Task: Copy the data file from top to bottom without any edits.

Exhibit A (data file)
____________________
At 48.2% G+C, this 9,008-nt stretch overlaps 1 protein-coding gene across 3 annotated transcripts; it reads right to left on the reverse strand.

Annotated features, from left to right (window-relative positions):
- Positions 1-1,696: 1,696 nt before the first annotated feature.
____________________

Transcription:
At 48.2% G+C, this 9,008-nt stretch overlaps 1 protein-coding gene across 3 annotated transcripts; it reads right to left on the reverse strand.

Annotated features, from left to right (window-relative positions):
- Positions 1-1,696: 1,696 nt before the first annotated feature.